We are parodying words to a popular song to create a video celebrating our library's anniversary. The song is 50 years old. We will be using the music but changing the lyrics. We will be videoing staff members singing. Can we post this video to our library website? Can we use it in public settings? Are there any restrictions on use? Thank you.
When this question came in, I called the member library to get a bit more information: What was the song? Would the video would be used for fund-raising? How is it being put together?
You know…boring lawyer questions.
Since libraries are NEVER boring, I of course got interesting answers and more information than I bargained on. With the permission of the member, and since this answer is not confidential legal advice, I am going to share a dramatic re-creation of our discussion here:
LAWYER: Hi! I am Stephanie Adams, the attorney for the council’s “Ask the Lawyer” service. I wanted to check in on a few things for your question here.
LIBRARIAN: Oh! Thank you for calling.
LAWYER: My pleasure. Now, I just have a few questions….what song are you thinking about using?
LIBRARIAN: Well, our library is turning 50, and we want to celebrate it. We thought we’d pick a song that was from the same year we started. As it turned out, this was a bit difficult, because it’s a challenge to find a song from 1969 that isn’t depressing.
LAWYER: An upbeat song from 1969? Wow, now that I think about it, that probably is a tall order.
LIBRARIAN: Yes! But we found one. “Sugar, Sugar” by the Archies came out in 1969.
LAWYER: Aha! “Da da DAda DA da…” Yes, that is catchy. What are you thinking about doing with it?
LIBRARIAN: Well, we want to do a version that [REDACTED TO PROTECT SURPISE]. So, just like I wrote, we want to know if we can use the original recording for the music, or maybe just play our own version…one of our librarians is in a band. And we’d like to put it on Youtube, or perhaps our website. Or maybe just play it on computers in the library?
LAWYER: Hmmm. Do you plan on using it in connection with any fund-raising?
MEMBER: No, no. Just for fun and celebration.
LAWYER: Okay. Well, that’s helpful. But I can see why you sent in this question.
LIBRARIAN: Yes. I know there could be some copyright issues. But everywhere I look, I see libraries doing their own parody video versions of songs. The ALA even did a parody of a Taylor Swift song! So I figure, there has to be a way.
LAWYER: Many ways, in fact. And of course, just like you say, many, many, ways to have some concerns. Okay, I need to hit the books. I’ll be back in touch soon!
The first thing I did, after this call, was check out Youtube. The member was right: the internet is alive with clever, original, library-produced parody videos! How had I missed these? I really need to crawl out of my law cave every now and again.
That said, after a few fun moments of sharing some library/parody videos with my office people, I crawled back into my law cave to address the question.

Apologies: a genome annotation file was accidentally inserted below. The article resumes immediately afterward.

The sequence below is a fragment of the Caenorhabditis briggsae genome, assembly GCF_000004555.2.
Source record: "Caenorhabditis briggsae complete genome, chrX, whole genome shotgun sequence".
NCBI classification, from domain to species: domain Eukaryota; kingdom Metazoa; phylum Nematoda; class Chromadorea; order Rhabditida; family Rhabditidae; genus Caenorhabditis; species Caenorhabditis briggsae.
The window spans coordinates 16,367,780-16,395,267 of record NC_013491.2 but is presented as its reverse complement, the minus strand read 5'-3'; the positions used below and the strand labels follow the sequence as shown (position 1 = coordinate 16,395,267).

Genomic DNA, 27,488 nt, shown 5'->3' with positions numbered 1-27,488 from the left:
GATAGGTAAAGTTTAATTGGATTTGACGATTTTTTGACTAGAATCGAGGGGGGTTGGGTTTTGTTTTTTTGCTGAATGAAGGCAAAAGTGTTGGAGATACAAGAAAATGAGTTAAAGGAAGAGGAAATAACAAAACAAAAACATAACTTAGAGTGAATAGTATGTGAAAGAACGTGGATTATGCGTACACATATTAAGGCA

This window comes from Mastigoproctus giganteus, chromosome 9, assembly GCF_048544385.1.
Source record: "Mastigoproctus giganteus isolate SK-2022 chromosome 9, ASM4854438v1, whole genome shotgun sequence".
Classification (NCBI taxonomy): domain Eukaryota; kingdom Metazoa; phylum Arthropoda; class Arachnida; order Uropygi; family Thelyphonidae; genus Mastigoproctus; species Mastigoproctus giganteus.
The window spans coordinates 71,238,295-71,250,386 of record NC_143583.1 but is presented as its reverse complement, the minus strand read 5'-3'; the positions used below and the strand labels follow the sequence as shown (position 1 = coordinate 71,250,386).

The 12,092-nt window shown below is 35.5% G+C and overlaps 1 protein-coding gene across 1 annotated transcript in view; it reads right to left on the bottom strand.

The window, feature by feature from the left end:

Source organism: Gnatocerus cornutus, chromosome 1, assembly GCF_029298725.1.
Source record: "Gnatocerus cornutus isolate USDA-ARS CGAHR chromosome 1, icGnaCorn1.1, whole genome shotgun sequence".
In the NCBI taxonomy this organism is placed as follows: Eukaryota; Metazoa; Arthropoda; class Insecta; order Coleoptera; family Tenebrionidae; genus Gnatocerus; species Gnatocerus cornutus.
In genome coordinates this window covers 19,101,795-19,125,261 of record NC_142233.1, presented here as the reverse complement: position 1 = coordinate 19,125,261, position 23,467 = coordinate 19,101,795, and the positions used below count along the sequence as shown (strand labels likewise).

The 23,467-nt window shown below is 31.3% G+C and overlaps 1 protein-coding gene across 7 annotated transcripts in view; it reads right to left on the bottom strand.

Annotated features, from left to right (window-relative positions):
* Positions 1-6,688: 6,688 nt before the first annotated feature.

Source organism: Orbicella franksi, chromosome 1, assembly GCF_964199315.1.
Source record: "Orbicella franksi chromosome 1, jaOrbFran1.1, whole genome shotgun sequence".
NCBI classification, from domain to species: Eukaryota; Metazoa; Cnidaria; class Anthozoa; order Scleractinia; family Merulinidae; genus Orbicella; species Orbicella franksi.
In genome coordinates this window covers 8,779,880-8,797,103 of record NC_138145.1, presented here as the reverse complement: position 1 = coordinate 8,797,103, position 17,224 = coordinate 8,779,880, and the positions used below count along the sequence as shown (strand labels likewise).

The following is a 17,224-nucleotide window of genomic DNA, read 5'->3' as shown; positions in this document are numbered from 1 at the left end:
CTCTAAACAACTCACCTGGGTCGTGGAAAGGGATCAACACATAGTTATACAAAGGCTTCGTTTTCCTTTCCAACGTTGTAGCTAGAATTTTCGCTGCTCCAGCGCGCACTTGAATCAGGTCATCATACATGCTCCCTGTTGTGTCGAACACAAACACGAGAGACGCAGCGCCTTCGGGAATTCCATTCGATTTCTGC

In general, what does a library making a parody video have to consider?
Although many people think doing a “parody” is an instant ticket to a Fair Use (section 107 of the Copyright Act) defense, the member’s caution was right-on: the use of a musical recording (which is also use of a musical composition and its written lyrics), must jump multiple hurdles before it meets 107’s criteria.
As Justice Souter put it in the famous “2Live Crew” case:
Parody, like other comment and criticism, may claim fair use. Under the first of the four §107 factors, "the purpose and character of the use, including whether such use is of a commercial nature . . . ," the enquiry focuses on whether the new work merely supersedes the objects of the original creation, or whether and to what extent it is "transformative," altering the original with new expression, meaning, or message. The more transformative the new work, the less will be the significance of other factors, like commercialism, that may weigh against a finding of fair use. The heart of any parodist's claim to quote from existing material is the use of some elements of a prior author's composition to create a new one that, at least in part, comments on that author's work. But that tells courts little about where to draw the line. Thus, like other uses, parody has to work its way through the relevant factors. [emphasis added]
In other words, parody doesn’t mean an automatic ticket to a Fair Use defense; the new work has to create a new message while also partly commenting on the old. This is a high bar, even when the other factors (like a non-commercial use) may be in a library’s favor.
2 Live Crew’s version of Roy Orbison’s “Pretty Woman,” which used both the music and AND (some of the) lyrics of the original, hit that bar: “It is th[e] joinder of reference and ridicule that marks off the author's choice of parody from the other types of comment and criticism that traditionally have had a claim to fair use protection as transformative works,” wrote Souter in 1994.
Only this “joinder of reference and ridicule” protected 2Live Crew as they made use of Orbison’s musical composition and lyrics. Had they left that “reference and ridicule” out, had they simply recorded a cover version of the song and changed a few lyrics without engaging in true commentary about the original, that wouldn’t have had that protection, and their use would have been infringing.